Monday, November 18, 2013

I did it. I made schmaltz cookies!

Well this place sure looks familiar. I know, I know, I used to be around here alot more often, but, well, time got away from me. And while I can't make any promises for the future, I certainly do miss blogging and will do my best to be a more regular presence. But anyway - back to the topic at hand. I made schmaltz cookies. Schmaltz oatmeal cookies, to be precise. Now pick your jaw up off the floor and keep reading. 
It all started a few months ago, when I was writing about a new Michael Ruhlman cookbook for The Jewish Week. The book's name? The Book of Schmaltz, of course. (For anyone who doesn't know, schmaltz is Yiddish for chicken fat). It was filled with some of the recipes you might expect - knishes, potato kugel, chopped liver, etc. But at the very end was hiding a recipe for oatmeal cookies with dried cherries. And I was intrigued. Of course, when I interviewed him I just had to ask about them. "Everyone was scratching their heads over it until they made it and tasted it," he said. "I had a lead recipe tester in Canada... another goy such as myself, and she was astonished by how good it was." 
Well that settled it. I had to make some schmaltz cookies. No matter how many faces my family members made at the thought. And I did. I cheated a little bit, mixing some store-bought shmaltz with my homemade version. 
So how did they taste? (That is, after all, why you're still reading isn't it?) The short answer is: good. They were good cookies, a great texture, crisp but a little chewy, and a nice but very subtle savory undertone to their sweetness. Of course, the problem was more the "ick factor," and even my family members who agreed they were tasty just couldn't bring themselves to reach for them too often. Plus there's the fact that, since my family keeps strict kosher dietary laws, each time we ate a cookie meant we couldn't eat any dairy products for six hours. Which is quite a commitment for a cookie.
A slight warning though: The dough is a bit offputting. The smell of the chicken-ness is much more pronounced in the raw version than the baked ones - this is one batch of cookie dough that isn't in danger of being eaten before going in the oven.
As you know, I try to be as seasonal as possible so - this works well with schmaltz, but it would also work great with turkey fat! So this Thanksgiving (uh, I mean Thanksgivukkah), save your turkey drippings (unless you're turning them into gravy) and make cookies! Speaking of seasonal, I'd love to share a real Chanuka recipe with you here soon, so.... if I get my act together - watch this space!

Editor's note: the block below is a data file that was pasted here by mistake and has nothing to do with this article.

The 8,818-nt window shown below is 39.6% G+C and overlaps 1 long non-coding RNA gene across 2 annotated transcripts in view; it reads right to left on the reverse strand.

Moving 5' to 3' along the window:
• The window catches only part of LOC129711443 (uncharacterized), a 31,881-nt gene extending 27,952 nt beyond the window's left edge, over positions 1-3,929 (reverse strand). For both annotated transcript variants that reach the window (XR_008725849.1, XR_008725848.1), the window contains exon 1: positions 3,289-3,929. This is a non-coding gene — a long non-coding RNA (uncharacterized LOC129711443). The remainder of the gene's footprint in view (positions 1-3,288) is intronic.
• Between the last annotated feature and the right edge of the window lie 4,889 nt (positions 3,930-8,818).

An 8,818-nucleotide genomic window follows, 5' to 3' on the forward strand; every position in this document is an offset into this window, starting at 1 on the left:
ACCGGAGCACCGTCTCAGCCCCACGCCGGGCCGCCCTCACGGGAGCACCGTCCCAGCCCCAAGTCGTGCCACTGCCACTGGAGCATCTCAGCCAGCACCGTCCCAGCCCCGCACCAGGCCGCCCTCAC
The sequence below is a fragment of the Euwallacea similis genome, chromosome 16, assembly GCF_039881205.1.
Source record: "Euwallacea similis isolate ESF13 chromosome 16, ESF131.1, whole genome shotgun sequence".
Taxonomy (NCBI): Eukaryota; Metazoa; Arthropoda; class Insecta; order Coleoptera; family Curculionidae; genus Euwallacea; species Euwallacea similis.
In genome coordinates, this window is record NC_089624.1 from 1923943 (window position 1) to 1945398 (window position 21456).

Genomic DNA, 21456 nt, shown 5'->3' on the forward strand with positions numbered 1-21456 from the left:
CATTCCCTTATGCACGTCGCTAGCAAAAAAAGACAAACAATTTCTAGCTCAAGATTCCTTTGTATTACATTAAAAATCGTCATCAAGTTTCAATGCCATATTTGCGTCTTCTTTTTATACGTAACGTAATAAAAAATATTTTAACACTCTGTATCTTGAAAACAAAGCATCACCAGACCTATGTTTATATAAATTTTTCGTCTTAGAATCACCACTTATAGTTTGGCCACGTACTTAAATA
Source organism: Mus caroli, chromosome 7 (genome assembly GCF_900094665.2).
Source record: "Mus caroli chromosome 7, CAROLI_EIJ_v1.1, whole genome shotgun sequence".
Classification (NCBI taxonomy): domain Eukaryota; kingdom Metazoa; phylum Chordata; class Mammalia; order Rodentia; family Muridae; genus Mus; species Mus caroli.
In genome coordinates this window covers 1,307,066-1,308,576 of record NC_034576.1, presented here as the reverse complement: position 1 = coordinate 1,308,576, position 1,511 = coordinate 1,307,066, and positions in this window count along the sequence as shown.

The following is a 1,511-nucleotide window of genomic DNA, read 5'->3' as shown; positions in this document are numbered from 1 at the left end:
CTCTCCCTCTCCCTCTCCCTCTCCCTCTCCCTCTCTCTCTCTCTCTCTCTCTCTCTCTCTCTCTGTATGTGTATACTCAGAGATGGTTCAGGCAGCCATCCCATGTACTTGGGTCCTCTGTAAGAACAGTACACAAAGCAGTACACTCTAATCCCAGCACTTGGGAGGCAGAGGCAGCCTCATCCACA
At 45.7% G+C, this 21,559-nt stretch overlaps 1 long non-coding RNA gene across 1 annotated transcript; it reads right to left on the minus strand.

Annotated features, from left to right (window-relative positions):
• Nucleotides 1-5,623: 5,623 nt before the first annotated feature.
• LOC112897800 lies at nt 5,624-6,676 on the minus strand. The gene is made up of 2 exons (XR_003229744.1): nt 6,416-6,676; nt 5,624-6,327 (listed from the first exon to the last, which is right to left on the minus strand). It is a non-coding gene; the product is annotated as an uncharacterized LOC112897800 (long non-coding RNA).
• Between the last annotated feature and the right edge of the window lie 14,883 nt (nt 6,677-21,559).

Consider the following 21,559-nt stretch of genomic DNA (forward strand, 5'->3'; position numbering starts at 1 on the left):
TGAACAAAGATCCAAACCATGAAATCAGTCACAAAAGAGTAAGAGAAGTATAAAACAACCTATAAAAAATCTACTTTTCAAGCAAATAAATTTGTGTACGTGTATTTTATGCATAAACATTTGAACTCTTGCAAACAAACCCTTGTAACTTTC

Recipe (for the brave): 
  • 3/4 cup/180g schmaltz, well chilled or frozen
  • 1/2 cup/150g granulated sugar
  • 1/2 cup/120g brown sugar
  • 1 large egg
  • 1 teaspoon vanilla
  • 1/2 teaspoon cinnamon
  • 1 teaspoon kosher salt
  • 1/2 cups/150g flour
  • 1 teaspoon baking powder
  • 2 cups/200g oats
    Cut the schmaltz into chunks and beat it together with the sugars until light and fluffy and well mixed.  Add the egg, vanilla, cinnamon and salt and mix to combine. 
    Add in the flour and baking powder and mix until just combined, then stir in the oats until evenly distributed. 
    Scoop the dough into about 2-tablespoon sized balls and place abut 2 inches apart on a baking sheet. Flatten slightly with your hand or the bottom of a glass. 
    Bake at 350 F for about 15 minutes until crisp around the edges. Let cool 5 minutes on the baking sheet then transfer to a wire rack to cool completely.


    1. Awesome, well done.

    2. A classic favorite of mine! I love cookies, especially around the holidays. What a fabulous, simple recipe for them! I can see myself adding sprinkles. Naturally.

    3. What about the health factor?
      I grew up with schmaltz, still like the taste, but do not go out of my way to cook(or bake) with it.

      1. Hi there - While it's been demonized for years, schmaltz is actually not that bad for you - everything in moderation of course. It has less trans fat than margarine and more omega-3 fatty acids than most vegetable oils. It's not something you should use every day, but cookies aren't healthy foods anyway.

    4. I am far more put off by the idea of what might be in commercially available cookies than by chicken fat in cookies. Are people similarly put off by the idea of crackers or other savory baked items made with chicken fat?

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